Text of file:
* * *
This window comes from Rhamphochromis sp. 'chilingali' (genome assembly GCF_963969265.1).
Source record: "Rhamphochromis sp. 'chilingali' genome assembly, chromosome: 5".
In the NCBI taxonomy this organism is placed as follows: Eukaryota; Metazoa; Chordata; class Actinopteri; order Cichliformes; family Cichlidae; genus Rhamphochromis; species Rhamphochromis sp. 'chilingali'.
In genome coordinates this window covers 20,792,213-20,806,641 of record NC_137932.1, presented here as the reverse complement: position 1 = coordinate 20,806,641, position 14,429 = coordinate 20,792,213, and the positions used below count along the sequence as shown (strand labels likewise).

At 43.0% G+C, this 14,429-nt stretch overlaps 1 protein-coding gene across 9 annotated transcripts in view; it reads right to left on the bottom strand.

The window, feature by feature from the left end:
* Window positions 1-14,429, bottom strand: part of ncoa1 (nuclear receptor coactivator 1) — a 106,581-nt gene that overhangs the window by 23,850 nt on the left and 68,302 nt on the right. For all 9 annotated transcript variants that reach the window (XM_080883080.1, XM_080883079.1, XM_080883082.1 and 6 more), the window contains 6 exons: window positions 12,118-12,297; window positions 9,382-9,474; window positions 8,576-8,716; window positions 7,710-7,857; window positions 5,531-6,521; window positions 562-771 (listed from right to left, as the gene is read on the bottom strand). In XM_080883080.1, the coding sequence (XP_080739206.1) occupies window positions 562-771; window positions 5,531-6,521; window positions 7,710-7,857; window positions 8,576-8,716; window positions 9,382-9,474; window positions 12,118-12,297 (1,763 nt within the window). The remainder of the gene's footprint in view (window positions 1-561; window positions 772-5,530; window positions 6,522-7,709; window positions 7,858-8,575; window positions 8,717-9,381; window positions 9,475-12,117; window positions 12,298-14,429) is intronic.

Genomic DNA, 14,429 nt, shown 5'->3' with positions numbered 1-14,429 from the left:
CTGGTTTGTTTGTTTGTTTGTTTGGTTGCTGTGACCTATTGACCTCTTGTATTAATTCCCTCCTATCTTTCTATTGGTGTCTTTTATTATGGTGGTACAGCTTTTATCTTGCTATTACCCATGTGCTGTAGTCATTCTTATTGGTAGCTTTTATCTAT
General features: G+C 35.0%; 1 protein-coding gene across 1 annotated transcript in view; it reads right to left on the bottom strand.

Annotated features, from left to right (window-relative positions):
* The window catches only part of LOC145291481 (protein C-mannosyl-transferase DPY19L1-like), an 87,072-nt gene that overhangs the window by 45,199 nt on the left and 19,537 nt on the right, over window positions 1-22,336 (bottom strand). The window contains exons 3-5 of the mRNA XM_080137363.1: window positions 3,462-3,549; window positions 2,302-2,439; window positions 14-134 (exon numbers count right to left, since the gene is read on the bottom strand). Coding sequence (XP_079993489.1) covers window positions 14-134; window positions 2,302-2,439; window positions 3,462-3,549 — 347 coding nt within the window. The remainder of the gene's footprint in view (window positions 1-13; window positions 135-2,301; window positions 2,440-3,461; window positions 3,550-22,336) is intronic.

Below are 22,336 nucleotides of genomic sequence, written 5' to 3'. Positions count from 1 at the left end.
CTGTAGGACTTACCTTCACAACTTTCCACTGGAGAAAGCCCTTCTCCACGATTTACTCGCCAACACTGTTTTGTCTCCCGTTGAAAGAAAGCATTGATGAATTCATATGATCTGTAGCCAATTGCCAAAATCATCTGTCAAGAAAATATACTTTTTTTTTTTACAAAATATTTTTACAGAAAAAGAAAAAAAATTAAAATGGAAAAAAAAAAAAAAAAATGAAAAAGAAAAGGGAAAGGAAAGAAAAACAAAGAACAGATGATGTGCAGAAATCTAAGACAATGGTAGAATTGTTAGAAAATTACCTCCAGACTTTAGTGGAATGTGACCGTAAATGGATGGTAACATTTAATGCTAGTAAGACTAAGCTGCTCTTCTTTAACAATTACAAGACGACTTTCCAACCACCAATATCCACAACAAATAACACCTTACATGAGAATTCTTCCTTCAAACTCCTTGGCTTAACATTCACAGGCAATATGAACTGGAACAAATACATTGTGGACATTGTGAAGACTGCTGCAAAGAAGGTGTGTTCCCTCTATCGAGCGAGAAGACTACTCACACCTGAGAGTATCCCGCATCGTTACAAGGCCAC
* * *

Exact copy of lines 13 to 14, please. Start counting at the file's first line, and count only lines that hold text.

Below are 22,336 nucleotides of genomic sequence, written 5' to 3'. Positions count from 1 at the left end.
CTGTAGGACTTACCTTCACAACTTTCCACTGGAGAAAGCCCTTCTCCACGATTTACTCGCCAACACTGTTTTGTCTCCCGTTGAAAGAAAGCATTGATGAATTCATATGATCTGTAGCCAATTGCCAAAATCATCTGTCAAGAAAATATACTTTTTTTTTTTACAAAATATTTTTACAGAAAAAGAAAAAAAATTAAAATGGAAAAAAAAAAAAAAAAATGAAAAAGAAAAGGGAAAGGAAAGAAAAACAAAGAACAGATGATGTGCAGAAATCTAAGACAATGGTAGAATTGTTAGAAAATTACCTCCAGACTTTAGTGGAATGTGACCGTAAATGGATGGTAACATTTAATGCTAGTAAGACTAAGCTGCTCTTCTTTAACAATTACAAGACGACTTTCCAACCACCAATATCCACAACAAATAACACCTTACATGAGAATTCTTCCTTCAAACTCCTTGGCTTAACATTCACAGGCAATATGAACTGGAACAAATACATTGTGGACATTGTGAAGACTGCTGCAAAGAAGGTGTGTTCCCTCTATCGAGCGAGAAGACTACTCACACCTGAGAGTATCCCGCATCGTTACAAGGCCAC